While the gopher finds information by going through a series of menus, the wide area information server (WAIS) searches the full text of stored articles for keywords provided by the investigator. The third information server is the worldwide web (WWW), which is a hypertext information retrieval system. Hypertext joins documents through a preselected group of words and thus permits rapid linking of ideas.
In Krol's example (5) you could identify the specific title of a book (for example, J. Last, Public Health and Preventive Medicine; subject: public health, preventive medicine). Hypertext would then allow you to obtain Dr. Last's curriculum vitae (if this was available), his picture, and articles that he had published (through Medline). You could expand on the subject of public health, obtain the definition from a dictionary, identify papers on the topic, and enter databases on the subject in the public domain. Thus you "jump" from topic to topic on the basis of interest and need. All these systems and more can now be accessed using systems such as Mosaic, which allows access to picture, video, and sound.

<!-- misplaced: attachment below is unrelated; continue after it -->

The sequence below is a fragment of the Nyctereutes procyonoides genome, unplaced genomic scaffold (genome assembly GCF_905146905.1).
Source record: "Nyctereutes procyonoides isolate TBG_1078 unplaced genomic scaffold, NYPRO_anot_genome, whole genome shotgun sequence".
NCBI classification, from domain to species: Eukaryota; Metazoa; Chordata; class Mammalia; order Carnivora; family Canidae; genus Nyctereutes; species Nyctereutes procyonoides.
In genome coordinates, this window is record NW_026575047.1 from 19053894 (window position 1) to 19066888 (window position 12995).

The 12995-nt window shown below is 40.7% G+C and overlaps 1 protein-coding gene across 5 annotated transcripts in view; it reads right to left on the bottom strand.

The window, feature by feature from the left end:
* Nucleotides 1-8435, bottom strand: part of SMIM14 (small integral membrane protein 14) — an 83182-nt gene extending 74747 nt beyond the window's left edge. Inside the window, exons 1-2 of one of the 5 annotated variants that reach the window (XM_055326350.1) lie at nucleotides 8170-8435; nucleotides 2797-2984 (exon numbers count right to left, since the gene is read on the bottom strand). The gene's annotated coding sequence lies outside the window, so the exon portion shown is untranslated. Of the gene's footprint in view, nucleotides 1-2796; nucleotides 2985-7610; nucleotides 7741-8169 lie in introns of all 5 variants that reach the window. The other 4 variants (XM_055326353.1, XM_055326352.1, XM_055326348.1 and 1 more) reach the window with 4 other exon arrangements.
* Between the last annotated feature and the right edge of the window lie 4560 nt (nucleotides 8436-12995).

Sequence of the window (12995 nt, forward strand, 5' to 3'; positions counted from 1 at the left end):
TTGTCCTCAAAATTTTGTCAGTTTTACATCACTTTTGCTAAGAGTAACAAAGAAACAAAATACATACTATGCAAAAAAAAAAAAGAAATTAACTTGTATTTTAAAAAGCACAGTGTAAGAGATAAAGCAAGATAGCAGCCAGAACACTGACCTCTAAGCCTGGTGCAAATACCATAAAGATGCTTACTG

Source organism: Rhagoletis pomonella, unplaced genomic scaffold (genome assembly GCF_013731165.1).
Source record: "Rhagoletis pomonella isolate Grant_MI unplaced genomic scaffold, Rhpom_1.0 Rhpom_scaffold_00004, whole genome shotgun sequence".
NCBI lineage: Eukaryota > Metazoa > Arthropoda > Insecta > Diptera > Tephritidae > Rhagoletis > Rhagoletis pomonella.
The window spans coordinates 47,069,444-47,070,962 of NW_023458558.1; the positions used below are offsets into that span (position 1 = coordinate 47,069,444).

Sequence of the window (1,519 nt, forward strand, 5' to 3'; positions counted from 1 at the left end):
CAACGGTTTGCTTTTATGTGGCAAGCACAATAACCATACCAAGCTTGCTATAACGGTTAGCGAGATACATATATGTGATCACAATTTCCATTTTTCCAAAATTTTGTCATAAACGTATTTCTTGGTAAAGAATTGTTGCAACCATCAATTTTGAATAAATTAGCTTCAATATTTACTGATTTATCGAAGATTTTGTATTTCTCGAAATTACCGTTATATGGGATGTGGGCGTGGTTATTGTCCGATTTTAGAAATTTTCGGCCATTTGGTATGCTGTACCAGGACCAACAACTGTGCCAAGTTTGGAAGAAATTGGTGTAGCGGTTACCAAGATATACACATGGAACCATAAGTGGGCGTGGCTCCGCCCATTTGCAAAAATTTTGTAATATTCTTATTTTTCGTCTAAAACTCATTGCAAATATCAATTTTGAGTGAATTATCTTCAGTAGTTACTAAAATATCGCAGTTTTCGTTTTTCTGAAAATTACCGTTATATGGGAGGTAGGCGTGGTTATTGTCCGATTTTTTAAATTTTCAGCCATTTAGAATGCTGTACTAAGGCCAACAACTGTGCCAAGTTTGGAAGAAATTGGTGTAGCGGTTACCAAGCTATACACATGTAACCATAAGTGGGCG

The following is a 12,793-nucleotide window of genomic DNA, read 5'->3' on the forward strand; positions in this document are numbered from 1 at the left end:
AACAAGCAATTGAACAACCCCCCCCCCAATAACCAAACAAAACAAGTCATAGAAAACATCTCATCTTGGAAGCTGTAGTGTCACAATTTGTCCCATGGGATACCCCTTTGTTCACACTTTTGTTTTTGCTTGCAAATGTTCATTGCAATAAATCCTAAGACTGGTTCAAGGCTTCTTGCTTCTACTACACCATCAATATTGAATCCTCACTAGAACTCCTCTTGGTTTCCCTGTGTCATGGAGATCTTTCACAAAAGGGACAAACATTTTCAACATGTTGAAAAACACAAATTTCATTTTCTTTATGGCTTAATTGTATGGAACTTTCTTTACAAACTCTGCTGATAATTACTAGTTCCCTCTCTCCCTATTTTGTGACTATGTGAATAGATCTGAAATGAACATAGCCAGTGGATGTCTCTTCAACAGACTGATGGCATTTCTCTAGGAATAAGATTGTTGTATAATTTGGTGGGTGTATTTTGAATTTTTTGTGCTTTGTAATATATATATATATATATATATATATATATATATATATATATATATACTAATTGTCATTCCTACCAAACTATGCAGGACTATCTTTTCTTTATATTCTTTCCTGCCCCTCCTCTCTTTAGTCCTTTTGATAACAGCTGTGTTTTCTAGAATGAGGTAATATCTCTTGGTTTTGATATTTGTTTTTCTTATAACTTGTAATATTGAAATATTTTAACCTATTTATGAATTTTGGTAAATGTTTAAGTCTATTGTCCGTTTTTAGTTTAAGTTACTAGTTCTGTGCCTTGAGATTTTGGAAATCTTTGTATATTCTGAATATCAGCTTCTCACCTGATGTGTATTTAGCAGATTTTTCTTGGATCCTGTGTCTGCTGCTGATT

The first step is to connect everyone in public health: without this a telecommunication systems for global public health will fail. Public health organizations such as ministries of health, the World Health Organization, the Pan-American Health Organization, the United Nations, and public health and medical societies should encourage members to be reachable electronically.